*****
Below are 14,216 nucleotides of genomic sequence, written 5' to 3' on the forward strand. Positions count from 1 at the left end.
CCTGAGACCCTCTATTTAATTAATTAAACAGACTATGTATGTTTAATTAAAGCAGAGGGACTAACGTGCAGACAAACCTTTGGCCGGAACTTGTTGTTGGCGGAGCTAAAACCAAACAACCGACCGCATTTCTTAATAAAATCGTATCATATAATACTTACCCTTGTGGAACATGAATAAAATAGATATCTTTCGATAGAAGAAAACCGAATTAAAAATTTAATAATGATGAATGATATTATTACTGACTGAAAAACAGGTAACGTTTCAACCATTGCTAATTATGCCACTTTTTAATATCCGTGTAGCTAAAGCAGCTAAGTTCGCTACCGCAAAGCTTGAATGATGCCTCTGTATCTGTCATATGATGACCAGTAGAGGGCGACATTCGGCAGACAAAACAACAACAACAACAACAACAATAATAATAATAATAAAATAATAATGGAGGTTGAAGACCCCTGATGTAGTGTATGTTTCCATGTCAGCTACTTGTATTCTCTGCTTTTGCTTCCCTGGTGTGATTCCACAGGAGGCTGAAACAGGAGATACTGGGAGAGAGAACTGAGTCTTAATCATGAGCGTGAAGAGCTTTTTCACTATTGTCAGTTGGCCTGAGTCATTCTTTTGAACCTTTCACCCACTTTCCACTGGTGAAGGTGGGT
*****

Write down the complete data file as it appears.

Below are 14,216 nucleotides of genomic sequence, written 5' to 3' on the forward strand. Positions count from 1 at the left end.
CCTGAGACCCTCTATTTAATTAATTAAACAGACTATGTATGTTTAATTAAAGCAGAGGGACTAACGTGCAGACAAACCTTTGGCCGGAACTTGTTGTTGGCGGAGCTAAAACCAAACAACCGACCGCATTTCTTAATAAAATCGTATCATATAATACTTACCCTTGTGGAACATGAATAAAATAGATATCTTTCGATAGAAGAAAACCGAATTAAAAATTTAATAATGATGAATGATATTATTACTGACTGAAAAACAGGTAACGTTTCAACCATTGCTAATTATGCCACTTTTTAATATCCGTGTAGCTAAAGCAGCTAAGTTCGCTACCGCAAAGCTTGAATGATGCCTCTGTATCTGTCATATGATGACCAGTAGAGGGCGACATTCGGCAGACAAAACAACAACAACAACAACAACAATAATAATAATAATAAAATAATAATGGAGGTTGAAGACCCCTGATGTAGTGTATGTTTCCATGTCAGCTACTTGTATTCTCTGCTTTTGCTTCCCTGGTGTGATTCCACAGGAGGCTGAAACAGGAGATACTGGGAGAGAGAACTGAGTCTTAATCATGAGCGTGAAGAGCTTTTTCACTATTGTCAGTTGGCCTGAGTCATTCTTTTGAACCTTTCACCCACTTTCCACTGGTGAAGGTGGGT